Anna Rosén (born 1976) was responsible for the YCC’s exterior design. She aimed throughout to make it just as appealing as possible. The pragmatic elements were there from the outset, so Anna’s task was to combine them with a look that would make the YCC irresistible. In her view, design must arouse emotions, because buying a car always involves an emotional response.
Anna Rosén joined Volvo in 2002. Before the YCC project she worked with Volvo design strategy.
Cynthia Charwick, Interior Designer
"The first impression you get of the car is a feeling of grace and space."
Cynthia Charwick (born 1957) has previously worked on the interior design of both concept cars and production models. She first started work at Volvo in 1981. Key objectives in her work on the YCC were to free up more space in the car for storage and to make it as convenient and uncomplicated as possible. The fact that this was such a strongly customer-oriented project, based on what women said they wanted, added a whole new dimension for her.
Maria Uggla, Colour and Trim Designer
"One way of being in control is that you have the opportunity to influence your environment."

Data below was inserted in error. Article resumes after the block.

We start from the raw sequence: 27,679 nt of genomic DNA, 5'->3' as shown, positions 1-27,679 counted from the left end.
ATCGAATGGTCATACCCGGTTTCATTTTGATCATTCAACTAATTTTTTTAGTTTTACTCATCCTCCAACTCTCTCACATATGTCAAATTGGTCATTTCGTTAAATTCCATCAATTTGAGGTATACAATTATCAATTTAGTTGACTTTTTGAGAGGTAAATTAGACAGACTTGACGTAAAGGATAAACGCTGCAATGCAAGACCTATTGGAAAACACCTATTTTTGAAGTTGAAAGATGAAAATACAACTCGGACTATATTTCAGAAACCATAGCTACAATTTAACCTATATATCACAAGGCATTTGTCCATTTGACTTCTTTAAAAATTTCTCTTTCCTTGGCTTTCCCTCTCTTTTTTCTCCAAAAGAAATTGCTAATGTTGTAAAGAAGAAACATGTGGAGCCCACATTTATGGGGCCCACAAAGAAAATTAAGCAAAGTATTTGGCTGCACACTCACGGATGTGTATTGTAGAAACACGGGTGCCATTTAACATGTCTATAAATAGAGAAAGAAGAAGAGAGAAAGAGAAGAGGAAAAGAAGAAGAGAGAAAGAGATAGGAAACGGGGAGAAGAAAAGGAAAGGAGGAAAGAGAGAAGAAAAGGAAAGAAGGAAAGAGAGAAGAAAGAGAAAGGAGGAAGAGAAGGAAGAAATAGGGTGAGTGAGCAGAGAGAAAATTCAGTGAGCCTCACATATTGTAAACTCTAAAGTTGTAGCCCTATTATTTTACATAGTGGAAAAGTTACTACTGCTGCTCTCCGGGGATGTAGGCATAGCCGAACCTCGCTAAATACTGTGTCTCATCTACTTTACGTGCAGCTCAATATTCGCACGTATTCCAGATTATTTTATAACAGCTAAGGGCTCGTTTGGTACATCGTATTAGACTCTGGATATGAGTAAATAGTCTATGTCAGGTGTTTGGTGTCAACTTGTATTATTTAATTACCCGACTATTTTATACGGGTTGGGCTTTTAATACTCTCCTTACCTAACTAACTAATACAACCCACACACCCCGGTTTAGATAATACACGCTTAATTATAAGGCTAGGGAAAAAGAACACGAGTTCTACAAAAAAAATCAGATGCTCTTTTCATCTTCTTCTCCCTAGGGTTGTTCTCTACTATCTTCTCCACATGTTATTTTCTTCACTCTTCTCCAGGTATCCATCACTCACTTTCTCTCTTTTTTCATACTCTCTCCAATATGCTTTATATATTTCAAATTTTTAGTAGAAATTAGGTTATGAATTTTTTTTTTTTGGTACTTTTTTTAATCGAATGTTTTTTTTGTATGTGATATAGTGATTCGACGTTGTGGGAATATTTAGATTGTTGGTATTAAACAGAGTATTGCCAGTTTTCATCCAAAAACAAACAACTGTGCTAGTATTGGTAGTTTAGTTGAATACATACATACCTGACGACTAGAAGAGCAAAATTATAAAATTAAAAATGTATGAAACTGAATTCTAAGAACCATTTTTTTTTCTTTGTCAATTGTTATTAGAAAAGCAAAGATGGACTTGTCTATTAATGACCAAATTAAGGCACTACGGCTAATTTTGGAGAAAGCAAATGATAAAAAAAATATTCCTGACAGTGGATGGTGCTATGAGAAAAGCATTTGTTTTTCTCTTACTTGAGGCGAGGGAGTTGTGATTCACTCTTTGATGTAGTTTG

Maria Uggla (born 1962) has worked at Volvo since 2001. Her past projects include Colour and Trim for the new S40 and V50 and work at the concept stage for other models in development. Her responsibilities in the YCC project included that of ensuring harmony between the exterior styling and the car interior, through a judicious choice of colours, materials and lighting.
"I wanted to achieve a light interior in the Scandinavian tradition, using honest materials and unexpected solutions."
One very important aspect of the project was to make the YCC more personal and individual. Here the customer has the choice of eight switchable upholstery options, each with its own carpet to match, including materials more normally associated with home interiors - like wool and linen.